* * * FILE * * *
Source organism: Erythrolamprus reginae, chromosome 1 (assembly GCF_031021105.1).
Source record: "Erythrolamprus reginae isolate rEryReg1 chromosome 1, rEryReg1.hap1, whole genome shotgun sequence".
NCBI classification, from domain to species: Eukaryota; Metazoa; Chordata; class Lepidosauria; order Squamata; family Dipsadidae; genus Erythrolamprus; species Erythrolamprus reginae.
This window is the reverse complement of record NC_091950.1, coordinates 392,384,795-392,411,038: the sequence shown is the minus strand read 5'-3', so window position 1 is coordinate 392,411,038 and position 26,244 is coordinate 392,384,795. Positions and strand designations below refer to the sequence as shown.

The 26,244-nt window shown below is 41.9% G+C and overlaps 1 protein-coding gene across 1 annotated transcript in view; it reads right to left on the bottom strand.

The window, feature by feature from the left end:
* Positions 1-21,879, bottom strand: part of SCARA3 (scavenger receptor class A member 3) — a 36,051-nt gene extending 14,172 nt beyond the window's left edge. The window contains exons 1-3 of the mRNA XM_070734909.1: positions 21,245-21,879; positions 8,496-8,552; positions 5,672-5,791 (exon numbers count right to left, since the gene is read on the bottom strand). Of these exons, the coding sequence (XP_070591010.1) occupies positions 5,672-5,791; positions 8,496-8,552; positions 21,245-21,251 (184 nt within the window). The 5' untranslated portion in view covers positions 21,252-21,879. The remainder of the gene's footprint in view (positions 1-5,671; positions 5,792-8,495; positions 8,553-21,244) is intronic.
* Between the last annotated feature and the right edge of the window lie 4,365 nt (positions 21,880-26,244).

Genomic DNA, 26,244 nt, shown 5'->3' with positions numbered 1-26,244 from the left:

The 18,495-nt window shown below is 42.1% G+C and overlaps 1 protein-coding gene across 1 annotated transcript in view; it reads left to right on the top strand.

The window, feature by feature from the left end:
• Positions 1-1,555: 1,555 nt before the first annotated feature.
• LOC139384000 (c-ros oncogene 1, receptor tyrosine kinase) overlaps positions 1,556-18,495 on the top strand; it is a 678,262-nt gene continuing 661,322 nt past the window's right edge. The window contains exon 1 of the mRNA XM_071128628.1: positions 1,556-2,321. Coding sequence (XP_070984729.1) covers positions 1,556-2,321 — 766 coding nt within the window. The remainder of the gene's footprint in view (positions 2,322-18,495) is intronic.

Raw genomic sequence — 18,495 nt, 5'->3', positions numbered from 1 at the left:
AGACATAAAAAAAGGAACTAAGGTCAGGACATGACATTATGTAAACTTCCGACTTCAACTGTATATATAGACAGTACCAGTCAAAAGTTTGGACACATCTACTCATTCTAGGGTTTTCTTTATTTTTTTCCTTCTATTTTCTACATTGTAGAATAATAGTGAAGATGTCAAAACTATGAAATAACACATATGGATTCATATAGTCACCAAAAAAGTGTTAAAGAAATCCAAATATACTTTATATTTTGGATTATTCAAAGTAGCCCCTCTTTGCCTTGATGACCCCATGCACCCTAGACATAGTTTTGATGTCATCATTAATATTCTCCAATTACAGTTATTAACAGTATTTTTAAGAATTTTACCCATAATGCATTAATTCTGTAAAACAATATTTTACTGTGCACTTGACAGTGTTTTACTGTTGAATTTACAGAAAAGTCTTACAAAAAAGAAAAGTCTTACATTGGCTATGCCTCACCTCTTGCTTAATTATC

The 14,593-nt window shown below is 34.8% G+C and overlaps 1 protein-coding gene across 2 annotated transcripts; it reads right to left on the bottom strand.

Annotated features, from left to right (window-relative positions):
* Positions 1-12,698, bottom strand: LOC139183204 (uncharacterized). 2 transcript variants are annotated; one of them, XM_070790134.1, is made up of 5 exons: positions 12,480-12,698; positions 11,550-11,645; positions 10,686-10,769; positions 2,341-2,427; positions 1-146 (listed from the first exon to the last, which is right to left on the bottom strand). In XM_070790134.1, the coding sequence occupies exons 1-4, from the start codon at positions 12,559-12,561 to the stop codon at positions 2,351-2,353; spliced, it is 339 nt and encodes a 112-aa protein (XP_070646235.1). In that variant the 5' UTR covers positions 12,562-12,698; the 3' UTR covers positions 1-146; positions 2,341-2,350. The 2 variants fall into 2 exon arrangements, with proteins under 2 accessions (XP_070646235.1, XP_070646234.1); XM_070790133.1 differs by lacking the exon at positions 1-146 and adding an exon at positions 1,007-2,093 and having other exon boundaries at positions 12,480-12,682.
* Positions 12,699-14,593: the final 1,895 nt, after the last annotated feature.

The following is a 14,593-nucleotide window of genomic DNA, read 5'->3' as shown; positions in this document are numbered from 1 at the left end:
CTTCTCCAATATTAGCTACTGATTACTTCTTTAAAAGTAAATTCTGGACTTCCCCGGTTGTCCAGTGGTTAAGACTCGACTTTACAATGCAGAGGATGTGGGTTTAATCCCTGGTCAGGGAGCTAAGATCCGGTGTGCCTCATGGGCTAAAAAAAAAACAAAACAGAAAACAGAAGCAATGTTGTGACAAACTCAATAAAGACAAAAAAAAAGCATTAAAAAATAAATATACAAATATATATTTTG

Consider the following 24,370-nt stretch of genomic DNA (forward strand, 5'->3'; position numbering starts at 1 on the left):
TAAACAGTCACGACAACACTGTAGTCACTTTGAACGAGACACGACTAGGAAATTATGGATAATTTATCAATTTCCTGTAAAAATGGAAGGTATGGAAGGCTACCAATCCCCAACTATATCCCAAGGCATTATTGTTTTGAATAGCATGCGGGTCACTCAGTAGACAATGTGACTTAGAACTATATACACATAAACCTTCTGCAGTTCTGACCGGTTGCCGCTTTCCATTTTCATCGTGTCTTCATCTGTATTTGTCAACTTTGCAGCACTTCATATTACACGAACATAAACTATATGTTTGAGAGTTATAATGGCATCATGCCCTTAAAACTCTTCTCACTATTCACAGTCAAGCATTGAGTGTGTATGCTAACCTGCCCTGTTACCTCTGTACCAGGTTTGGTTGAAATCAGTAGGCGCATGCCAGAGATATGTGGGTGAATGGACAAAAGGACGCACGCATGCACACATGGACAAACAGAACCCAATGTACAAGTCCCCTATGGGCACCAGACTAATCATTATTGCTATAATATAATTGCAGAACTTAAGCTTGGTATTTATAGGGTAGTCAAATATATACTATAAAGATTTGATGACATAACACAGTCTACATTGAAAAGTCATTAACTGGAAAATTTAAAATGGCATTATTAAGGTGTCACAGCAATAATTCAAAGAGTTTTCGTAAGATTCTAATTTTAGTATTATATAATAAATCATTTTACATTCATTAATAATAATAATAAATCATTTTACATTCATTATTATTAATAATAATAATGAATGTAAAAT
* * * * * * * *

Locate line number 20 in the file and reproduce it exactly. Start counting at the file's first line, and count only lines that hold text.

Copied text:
The following is a 14,593-nucleotide window of genomic DNA, read 5'->3' as shown; positions in this document are numbered from 1 at the left end: